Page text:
I am reminded of an old phrase that technology usually precedes the ethical consideration of its use. In this case, social media seems to have been used in an ethical way. But it is also being used by autocratic regimes to target protestors for punishment. Let’s remember that social media is probably being used in other both good and bad ways as I write this. We, as organization and community leaders, can choose to embrace a culture that supports or one that punishes. We can support a culture that seems to care for us all or one that decides there are some of us that need to suffer. It takes courage to seek to change the environment. The people of Egypt have courage.

My final observation regarding this hopeful freedom for Egypt is the power of self-organization. Democracy is messy. In a traditional organizational hierarchy, much like a dictatorship, people will usually do what they’re told to do…but only what they’re told to do. Egypt has shown us that sometimes people get fed up and revolt. In organizations, people who get fed up usually quit. They are frequently the people who are most marketable and who have the most to offer if they’re allowed to participate. The rest do what they’re told and use the rest of their genius being passively reactionary or pursuing other interests while the boss thinks they are “working.” Given the opportunity to self-organize, however, magic can happen.

I just heard about a book recently written about the Chilean mine disaster. The trapped miners agreed that the formal leader, the foreman, was shy. But he was a good map maker. He began mapping the mine to plan their escape and to help them navigate the mine as they searched for resources. Another man became the team poet…the team poet? Why not? A wonderful friend, Mark Nepo, was hired some years ago to be the organizational poet for the Fetzer Foundation. It made no sense to me, but it sure worked out. Mark was, among other things, able to reflect on and share the organization’s learning and culture.

Another example of self-organization comes from Nature Air, the Costa Rican airline that is first in the world to be carbon neutral. Recently, Roberto Kopper, Nature Air’s U.S.-educated COO, told us that he asks new hires to just hang around for awhile until they figure out the best way that they can contribute to Nature Air. We have all heard of companies, not many, that operate this way. I am finally reminded of the Jackson CommUnity Transformation Project that occurred in Jackson, Michigan in the late 1990s. While many things were accomplished by the citizens and organizations of Jackson, the project evaluator’s conclusion that most stuck with me was that the citizens who were either not involved or only involved on the periphery of the process said, “the savior came and nothing happened” while those deeply involved said “the savior came and we found that we are the savior.” What have we learned?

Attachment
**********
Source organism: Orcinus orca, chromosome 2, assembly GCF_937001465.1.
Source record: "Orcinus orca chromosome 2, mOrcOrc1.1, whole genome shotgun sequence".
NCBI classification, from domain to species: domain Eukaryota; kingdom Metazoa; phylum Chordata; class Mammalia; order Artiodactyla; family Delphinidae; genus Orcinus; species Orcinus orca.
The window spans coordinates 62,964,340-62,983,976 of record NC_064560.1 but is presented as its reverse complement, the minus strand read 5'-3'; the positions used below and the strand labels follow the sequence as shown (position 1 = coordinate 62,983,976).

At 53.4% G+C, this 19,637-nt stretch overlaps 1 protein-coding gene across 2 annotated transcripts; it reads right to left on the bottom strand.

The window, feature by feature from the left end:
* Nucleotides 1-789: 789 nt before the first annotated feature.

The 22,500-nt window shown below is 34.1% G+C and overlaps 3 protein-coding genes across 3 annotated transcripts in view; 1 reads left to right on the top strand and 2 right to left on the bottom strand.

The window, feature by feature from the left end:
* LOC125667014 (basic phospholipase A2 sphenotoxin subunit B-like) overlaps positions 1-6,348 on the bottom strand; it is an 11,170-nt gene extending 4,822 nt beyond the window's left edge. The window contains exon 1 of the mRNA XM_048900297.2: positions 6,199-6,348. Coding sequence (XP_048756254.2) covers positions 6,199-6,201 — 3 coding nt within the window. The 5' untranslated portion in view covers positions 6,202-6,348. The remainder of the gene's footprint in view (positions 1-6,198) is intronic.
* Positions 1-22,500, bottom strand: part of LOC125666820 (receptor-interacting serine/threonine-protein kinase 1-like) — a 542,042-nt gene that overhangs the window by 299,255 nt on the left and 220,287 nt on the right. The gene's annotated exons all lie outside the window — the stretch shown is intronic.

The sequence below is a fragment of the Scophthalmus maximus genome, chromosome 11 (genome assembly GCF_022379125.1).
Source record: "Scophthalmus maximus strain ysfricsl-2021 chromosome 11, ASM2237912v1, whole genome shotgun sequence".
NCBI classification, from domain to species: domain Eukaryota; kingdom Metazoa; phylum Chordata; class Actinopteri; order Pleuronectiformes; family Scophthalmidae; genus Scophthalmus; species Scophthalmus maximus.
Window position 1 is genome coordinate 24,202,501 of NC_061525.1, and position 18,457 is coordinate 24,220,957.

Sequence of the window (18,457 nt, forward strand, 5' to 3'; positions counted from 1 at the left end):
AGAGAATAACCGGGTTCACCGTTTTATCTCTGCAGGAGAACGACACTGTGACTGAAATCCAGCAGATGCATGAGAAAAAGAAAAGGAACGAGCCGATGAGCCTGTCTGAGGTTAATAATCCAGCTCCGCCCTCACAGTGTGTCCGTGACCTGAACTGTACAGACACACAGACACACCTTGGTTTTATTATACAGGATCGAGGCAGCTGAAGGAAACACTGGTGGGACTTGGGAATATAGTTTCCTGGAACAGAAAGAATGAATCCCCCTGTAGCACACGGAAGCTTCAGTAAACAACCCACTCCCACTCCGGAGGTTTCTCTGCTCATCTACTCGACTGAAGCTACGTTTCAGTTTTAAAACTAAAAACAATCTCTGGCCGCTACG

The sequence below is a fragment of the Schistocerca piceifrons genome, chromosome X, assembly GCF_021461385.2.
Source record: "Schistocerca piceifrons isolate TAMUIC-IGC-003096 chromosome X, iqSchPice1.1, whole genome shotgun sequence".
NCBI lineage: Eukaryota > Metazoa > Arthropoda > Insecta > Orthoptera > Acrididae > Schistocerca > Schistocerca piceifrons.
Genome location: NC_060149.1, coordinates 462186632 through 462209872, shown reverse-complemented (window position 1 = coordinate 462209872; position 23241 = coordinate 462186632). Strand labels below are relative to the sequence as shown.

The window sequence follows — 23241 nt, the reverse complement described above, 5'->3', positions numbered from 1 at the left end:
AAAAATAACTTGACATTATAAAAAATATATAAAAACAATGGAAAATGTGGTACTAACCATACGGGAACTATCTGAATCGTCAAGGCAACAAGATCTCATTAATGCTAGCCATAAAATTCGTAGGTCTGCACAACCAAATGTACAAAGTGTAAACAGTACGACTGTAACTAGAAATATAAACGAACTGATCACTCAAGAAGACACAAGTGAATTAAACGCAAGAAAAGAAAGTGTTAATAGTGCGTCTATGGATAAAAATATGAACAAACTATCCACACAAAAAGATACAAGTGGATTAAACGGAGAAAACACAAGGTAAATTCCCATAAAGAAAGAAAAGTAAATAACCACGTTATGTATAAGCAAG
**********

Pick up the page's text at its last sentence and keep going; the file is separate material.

The lessons from Egypt are probably:

  • nonviolence;
  • courage to challenge the status quo;
  • care for everyone;
  • involvement of everyone in seeking democracy and self-organization;
  • use of tools you have, perhaps in new and innovative ways.

As I look at these lessons, they might be a blueprint to attacking Deming’s deadly diseases and, in fact, many of the problems that currently plague our organizations and our Six Sigma efforts. The disease that first comes to mind is the emphasis on short-term profits. If a few more of us had lived by these lessons, we might not be in the financial mess we’re now seeing.

As always, I treasure your thoughts and questions. I’m at support@pqsystems.com.